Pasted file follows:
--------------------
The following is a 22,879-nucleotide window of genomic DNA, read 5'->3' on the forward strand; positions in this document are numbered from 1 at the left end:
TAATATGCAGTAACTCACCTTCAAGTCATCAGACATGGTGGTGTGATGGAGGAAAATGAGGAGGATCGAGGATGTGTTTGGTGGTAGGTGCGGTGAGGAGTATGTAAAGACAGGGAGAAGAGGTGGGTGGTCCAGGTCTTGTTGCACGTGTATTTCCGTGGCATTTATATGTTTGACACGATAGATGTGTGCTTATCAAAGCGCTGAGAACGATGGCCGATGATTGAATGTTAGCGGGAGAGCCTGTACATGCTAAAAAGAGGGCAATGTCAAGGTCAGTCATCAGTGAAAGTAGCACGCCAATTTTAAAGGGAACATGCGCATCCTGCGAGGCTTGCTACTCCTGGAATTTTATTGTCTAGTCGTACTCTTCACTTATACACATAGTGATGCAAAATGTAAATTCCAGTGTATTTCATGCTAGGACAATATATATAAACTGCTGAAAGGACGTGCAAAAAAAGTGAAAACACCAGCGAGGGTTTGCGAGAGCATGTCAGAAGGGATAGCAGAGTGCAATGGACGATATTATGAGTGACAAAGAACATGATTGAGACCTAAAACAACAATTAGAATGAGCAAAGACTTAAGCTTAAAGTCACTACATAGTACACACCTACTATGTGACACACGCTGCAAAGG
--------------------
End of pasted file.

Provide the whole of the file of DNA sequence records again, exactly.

The following is a 22,879-nucleotide window of genomic DNA, read 5'->3' on the forward strand; positions in this document are numbered from 1 at the left end:
TAATATGCAGTAACTCACCTTCAAGTCATCAGACATGGTGGTGTGATGGAGGAAAATGAGGAGGATCGAGGATGTGTTTGGTGGTAGGTGCGGTGAGGAGTATGTAAAGACAGGGAGAAGAGGTGGGTGGTCCAGGTCTTGTTGCACGTGTATTTCCGTGGCATTTATATGTTTGACACGATAGATGTGTGCTTATCAAAGCGCTGAGAACGATGGCCGATGATTGAATGTTAGCGGGAGAGCCTGTACATGCTAAAAAGAGGGCAATGTCAAGGTCAGTCATCAGTGAAAGTAGCACGCCAATTTTAAAGGGAACATGCGCATCCTGCGAGGCTTGCTACTCCTGGAATTTTATTGTCTAGTCGTACTCTTCACTTATACACATAGTGATGCAAAATGTAAATTCCAGTGTATTTCATGCTAGGACAATATATATAAACTGCTGAAAGGACGTGCAAAAAAAGTGAAAACACCAGCGAGGGTTTGCGAGAGCATGTCAGAAGGGATAGCAGAGTGCAATGGACGATATTATGAGTGACAAAGAACATGATTGAGACCTAAAACAACAATTAGAATGAGCAAAGACTTAAGCTTAAAGTCACTACATAGTACACACCTACTATGTGACACACGCTGCAAAGG